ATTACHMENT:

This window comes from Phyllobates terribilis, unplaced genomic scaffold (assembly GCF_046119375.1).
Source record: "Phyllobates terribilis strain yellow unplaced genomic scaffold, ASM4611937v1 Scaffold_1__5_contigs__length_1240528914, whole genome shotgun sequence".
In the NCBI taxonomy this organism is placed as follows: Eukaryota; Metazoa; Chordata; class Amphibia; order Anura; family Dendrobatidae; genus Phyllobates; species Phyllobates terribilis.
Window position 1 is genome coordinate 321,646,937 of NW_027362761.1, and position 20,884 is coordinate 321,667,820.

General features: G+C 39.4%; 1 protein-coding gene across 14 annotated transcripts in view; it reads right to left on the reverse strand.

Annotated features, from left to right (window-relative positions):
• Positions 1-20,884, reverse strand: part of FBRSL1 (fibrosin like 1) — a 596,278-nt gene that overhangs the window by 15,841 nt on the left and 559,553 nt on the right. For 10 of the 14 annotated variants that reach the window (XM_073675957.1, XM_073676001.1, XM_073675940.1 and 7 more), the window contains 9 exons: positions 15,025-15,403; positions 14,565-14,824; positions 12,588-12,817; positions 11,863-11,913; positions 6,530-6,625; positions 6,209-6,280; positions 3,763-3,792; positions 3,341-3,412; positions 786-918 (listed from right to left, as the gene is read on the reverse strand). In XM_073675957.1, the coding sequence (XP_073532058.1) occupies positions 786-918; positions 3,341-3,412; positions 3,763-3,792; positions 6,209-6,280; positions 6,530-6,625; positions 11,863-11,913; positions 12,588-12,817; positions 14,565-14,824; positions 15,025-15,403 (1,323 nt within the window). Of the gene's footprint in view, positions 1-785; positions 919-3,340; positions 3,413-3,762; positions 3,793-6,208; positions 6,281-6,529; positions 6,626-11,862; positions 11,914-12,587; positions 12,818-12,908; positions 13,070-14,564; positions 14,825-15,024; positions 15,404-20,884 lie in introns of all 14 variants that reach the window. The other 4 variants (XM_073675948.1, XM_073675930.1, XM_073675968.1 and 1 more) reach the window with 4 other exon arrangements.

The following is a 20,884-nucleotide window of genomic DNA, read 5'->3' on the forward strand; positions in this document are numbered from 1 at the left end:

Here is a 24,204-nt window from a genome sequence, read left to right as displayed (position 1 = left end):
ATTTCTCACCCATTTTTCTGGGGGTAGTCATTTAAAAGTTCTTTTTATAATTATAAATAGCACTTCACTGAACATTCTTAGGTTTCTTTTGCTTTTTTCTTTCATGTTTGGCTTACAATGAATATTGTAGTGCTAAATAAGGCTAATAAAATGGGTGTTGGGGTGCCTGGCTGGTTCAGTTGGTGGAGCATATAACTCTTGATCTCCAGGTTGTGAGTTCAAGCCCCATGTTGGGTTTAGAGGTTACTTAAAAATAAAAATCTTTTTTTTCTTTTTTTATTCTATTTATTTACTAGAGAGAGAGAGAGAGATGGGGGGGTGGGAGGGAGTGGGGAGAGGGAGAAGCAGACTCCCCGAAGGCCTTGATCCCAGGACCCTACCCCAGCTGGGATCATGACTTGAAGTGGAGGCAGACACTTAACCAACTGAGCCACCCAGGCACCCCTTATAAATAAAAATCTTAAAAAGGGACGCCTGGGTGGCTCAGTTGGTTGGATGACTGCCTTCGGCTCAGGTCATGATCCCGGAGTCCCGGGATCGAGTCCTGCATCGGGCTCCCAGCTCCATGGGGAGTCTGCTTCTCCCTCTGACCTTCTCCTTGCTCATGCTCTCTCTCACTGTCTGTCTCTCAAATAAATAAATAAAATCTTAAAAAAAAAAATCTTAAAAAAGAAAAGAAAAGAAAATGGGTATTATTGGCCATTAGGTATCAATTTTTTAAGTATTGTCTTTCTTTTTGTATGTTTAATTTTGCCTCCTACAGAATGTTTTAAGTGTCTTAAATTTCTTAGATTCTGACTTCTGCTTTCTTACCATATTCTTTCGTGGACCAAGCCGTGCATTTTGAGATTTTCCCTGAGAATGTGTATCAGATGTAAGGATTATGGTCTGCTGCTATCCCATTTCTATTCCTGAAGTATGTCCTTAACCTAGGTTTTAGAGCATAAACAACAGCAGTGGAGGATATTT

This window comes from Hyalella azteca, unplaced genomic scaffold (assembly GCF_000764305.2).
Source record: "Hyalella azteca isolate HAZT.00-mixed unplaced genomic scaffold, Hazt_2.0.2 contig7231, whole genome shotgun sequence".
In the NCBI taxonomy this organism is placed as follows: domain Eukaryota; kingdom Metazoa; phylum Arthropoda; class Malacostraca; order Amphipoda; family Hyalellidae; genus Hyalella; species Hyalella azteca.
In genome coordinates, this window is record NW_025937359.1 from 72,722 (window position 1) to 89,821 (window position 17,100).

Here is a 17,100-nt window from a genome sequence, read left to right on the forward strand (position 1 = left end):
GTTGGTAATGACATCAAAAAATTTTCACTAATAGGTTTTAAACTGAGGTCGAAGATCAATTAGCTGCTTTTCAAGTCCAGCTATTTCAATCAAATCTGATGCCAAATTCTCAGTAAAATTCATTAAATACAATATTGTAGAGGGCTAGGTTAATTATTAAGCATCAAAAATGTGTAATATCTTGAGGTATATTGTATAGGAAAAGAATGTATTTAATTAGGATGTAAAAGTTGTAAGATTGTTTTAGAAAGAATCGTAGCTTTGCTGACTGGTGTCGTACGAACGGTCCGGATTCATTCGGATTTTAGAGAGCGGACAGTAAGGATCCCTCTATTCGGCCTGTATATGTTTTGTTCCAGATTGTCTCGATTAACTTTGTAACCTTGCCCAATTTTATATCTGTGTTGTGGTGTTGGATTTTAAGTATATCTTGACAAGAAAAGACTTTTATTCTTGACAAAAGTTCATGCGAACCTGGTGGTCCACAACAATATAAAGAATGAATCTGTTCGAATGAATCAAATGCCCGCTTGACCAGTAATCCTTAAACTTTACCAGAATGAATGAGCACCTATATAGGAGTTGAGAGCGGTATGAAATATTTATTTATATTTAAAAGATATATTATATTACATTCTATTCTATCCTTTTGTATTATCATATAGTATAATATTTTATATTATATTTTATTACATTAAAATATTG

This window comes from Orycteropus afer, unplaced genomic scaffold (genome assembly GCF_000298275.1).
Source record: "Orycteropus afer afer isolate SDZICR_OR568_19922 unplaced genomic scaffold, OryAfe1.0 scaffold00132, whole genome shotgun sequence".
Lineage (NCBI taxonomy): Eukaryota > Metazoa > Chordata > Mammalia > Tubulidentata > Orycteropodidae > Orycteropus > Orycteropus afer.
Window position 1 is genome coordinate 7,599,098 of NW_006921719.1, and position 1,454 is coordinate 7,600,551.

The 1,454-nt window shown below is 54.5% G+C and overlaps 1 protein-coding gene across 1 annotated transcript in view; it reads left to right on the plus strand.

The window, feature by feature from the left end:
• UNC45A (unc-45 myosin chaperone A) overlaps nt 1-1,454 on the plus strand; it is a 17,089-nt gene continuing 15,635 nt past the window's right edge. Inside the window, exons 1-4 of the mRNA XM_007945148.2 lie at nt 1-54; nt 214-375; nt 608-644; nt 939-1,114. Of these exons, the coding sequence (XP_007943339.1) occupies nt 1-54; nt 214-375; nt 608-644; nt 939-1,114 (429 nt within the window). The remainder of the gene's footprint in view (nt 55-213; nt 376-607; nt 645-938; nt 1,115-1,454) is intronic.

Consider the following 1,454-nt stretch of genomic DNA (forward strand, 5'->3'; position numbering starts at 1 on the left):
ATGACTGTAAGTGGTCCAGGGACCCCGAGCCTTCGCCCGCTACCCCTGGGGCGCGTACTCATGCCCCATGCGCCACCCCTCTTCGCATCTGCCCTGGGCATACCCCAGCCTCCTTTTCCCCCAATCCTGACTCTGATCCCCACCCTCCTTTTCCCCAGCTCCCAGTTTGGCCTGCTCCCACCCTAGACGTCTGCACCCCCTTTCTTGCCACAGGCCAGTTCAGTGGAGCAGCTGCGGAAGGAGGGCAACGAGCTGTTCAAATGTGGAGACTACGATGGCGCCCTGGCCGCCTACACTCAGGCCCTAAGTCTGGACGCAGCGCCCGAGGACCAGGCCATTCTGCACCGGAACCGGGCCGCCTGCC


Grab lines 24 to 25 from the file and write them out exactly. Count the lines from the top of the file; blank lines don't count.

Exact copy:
Consider the following 1,454-nt stretch of genomic DNA (forward strand, 5'->3'; position numbering starts at 1 on the left):
ATGACTGTAAGTGGTCCAGGGACCCCGAGCCTTCGCCCGCTACCCCTGGGGCGCGTACTCATGCCCCATGCGCCACCCCTCTTCGCATCTGCCCTGGGCATACCCCAGCCTCCTTTTCCCCCAATCCTGACTCTGATCCCCACCCTCCTTTTCCCCAGCTCCCAGTTTGGCCTGCTCCCACCCTAGACGTCTGCACCCCCTTTCTTGCCACAGGCCAGTTCAGTGGAGCAGCTGCGGAAGGAGGGCAACGAGCTGTTCAAATGTGGAGACTACGATGGCGCCCTGGCCGCCTACACTCAGGCCCTAAGTCTGGACGCAGCGCCCGAGGACCAGGCCATTCTGCACCGGAACCGGGCCGCCTGCC